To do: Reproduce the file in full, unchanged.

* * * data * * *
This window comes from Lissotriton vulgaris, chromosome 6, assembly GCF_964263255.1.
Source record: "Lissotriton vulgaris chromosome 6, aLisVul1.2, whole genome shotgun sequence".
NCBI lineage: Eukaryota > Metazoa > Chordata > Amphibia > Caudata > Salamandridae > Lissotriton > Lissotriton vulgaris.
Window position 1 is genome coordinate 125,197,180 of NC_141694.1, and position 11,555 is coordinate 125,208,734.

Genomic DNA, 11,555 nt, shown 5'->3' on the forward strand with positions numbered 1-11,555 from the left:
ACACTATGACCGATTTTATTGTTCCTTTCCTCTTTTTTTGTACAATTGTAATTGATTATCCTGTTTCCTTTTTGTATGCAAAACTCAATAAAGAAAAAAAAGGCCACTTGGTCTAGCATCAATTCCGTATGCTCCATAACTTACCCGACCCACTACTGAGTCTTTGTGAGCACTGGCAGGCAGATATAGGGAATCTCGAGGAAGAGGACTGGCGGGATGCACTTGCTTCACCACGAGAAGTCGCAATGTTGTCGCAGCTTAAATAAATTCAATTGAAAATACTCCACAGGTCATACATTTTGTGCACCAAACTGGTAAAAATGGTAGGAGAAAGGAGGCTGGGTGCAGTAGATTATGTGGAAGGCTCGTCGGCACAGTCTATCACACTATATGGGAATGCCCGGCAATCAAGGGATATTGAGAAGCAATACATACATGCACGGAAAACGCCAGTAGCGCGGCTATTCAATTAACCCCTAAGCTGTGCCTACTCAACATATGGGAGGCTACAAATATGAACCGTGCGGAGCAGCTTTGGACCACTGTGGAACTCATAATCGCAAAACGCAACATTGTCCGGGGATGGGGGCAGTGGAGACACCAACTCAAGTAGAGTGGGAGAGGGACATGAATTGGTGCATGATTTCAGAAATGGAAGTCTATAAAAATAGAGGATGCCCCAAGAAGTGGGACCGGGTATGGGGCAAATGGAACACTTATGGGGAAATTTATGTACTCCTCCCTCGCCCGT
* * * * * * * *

This window comes from Lissotriton vulgaris, chromosome 6, assembly GCF_964263255.1.
Source record: "Lissotriton vulgaris chromosome 6, aLisVul1.2, whole genome shotgun sequence".
NCBI lineage: Eukaryota > Metazoa > Chordata > Amphibia > Caudata > Salamandridae > Lissotriton > Lissotriton vulgaris.
Window position 1 is genome coordinate 125,197,180 of NC_141694.1, and position 11,555 is coordinate 125,208,734.

Genomic DNA, 11,555 nt, shown 5'->3' on the forward strand with positions numbered 1-11,555 from the left:
ACACTATGACCGATTTTATTGTTCCTTTCCTCTTTTTTTGTACAATTGTAATTGATTATCCTGTTTCCTTTTTGTATGCAAAACTCAATAAAGAAAAAAAAGGCCACTTGGTCTAGCATCAATTCCGTATGCTCCATAACTTACCCGACCCACTACTGAGTCTTTGTGAGCACTGGCAGGCAGATATAGGGAATCTCGAGGAAGAGGACTGGCGGGATGCACTTGCTTCACCACGAGAAGTCGCAATGTTGTCGCAGCTTAAATAAATTCAATTGAAAATACTCCACAGGTCATACATTTTGTGCACCAAACTGGTAAAAATGGTAGGAGAAAGGAGGCTGGGTGCAGTAGATTATGTGGAAGGCTCGTCGGCACAGTCTATCACACTATATGGGAATGCCCGGCAATCAAGGGATATTGAGAAGCAATACATACATGCACGGAAAACGCCAGTAGCGCGGCTATTCAATTAACCCCTAAGCTGTGCCTACTCAACATATGGGAGGCTACAAATATGAACCGTGCGGAGCAGCTTTGGACCACTGTGGAACTCATAATCGCAAAACGCAACATTGTCCGGGGATGGGGGCAGTGGAGACACCAACTCAAGTAGAGTGGGAGAGGGACATGAATTGGTGCATGATTTCAGAAATGGAAGTCTATAAAAATAGAGGATGCCCCAAGAAGTGGGACCGGGTATGGGGCAAATGGAACACTTATGGGGAAATTTATGTACTCCTCCCTCGCCCGT